UM public relations students who won awards in the Public Relations Association of Mississippi student competition include (standing, from left) Cody Fullinwider, Courtney Richards, Nancy Hogan, Alex Kohl, Bridge Leigh, Mara Joffe, Robin Street, UM lecturer in journalism, Lauren Raphael and Clancy Smith. Kneeling (from left) are Lindsay Langston, Lauren Walker, Sydney Hembree and MarKeicha Dickens. Photo by Stan O’Dell

OXFORD, Miss. – Public relations students in the University of Mississippi’s Meek School of Journalism and New Media won every award presented in the recent Public Relations Association of Mississippi student competition, including the prestigious Student Best in Show honor.

In addition, in the professional competition, faculty member Robin Street won the top award in her category, and Meek School graduates working in University Communications brought home four awards. All awards were presented during the PRAM state conference April 9-10 in Tupelo.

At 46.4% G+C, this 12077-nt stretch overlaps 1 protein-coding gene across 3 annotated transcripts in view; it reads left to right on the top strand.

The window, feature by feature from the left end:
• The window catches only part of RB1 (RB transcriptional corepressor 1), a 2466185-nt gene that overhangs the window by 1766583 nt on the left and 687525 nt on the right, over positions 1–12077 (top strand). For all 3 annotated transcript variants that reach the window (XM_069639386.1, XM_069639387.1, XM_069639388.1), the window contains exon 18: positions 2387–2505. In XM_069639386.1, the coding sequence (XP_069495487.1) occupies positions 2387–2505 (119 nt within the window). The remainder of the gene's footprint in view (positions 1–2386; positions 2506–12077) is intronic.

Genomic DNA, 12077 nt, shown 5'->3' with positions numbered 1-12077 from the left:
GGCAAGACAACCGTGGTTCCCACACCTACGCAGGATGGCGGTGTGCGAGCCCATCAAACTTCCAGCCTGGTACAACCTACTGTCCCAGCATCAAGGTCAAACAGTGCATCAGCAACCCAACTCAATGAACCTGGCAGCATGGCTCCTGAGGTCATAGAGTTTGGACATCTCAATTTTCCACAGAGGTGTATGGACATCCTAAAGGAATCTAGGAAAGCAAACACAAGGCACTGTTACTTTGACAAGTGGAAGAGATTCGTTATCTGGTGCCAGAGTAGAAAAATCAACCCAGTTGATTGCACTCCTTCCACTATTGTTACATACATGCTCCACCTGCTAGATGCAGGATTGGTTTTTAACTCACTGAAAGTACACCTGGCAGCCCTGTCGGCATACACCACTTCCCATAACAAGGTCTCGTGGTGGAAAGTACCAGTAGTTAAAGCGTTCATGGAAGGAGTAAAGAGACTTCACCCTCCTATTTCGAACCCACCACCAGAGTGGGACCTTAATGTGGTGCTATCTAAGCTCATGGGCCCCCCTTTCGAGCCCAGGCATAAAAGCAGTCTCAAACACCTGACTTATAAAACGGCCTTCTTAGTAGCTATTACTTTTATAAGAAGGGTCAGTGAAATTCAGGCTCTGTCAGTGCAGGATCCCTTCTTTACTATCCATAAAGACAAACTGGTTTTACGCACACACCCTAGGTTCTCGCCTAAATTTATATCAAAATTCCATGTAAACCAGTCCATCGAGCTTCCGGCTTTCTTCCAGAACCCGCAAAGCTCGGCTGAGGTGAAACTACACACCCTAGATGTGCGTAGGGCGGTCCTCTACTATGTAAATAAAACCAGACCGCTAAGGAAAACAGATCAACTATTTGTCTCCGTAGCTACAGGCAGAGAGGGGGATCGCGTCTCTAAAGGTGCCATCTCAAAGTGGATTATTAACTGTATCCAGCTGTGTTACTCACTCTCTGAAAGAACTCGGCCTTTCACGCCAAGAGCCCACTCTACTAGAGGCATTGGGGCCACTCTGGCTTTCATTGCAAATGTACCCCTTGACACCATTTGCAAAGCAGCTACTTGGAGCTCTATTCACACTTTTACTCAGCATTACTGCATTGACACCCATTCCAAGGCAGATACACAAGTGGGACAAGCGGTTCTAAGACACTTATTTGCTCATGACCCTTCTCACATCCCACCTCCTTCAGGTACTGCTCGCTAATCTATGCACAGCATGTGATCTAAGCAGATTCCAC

“We set two records in this competition,” said Street, a lecturer in journalism and public relations. “First, our students were the only university students in the state to be honored. Second, the sheer number of awards we won surpassed all previous years. That is a real tribute to the preparation they received from all the faculty members at the Meek School.”

Journalism student Clancy Smith of Saltillo won both Student Best in Show and the top award in her category, called a Prism.

“Winning the Prism awards more than reassured me that my classes and projects have helped me develop the skills I will need for a career in public relations,” Smith said. “I am so grateful for the instruction I’ve received from all the Meek School faculty members.”

The students, all seniors except for two recent graduates, entered public relations campaigns they created as a final project in the advanced public relations class taught by Street. Each campaign required multimedia journalism skills including writing news articles, creating photos and video, and developing online and social media.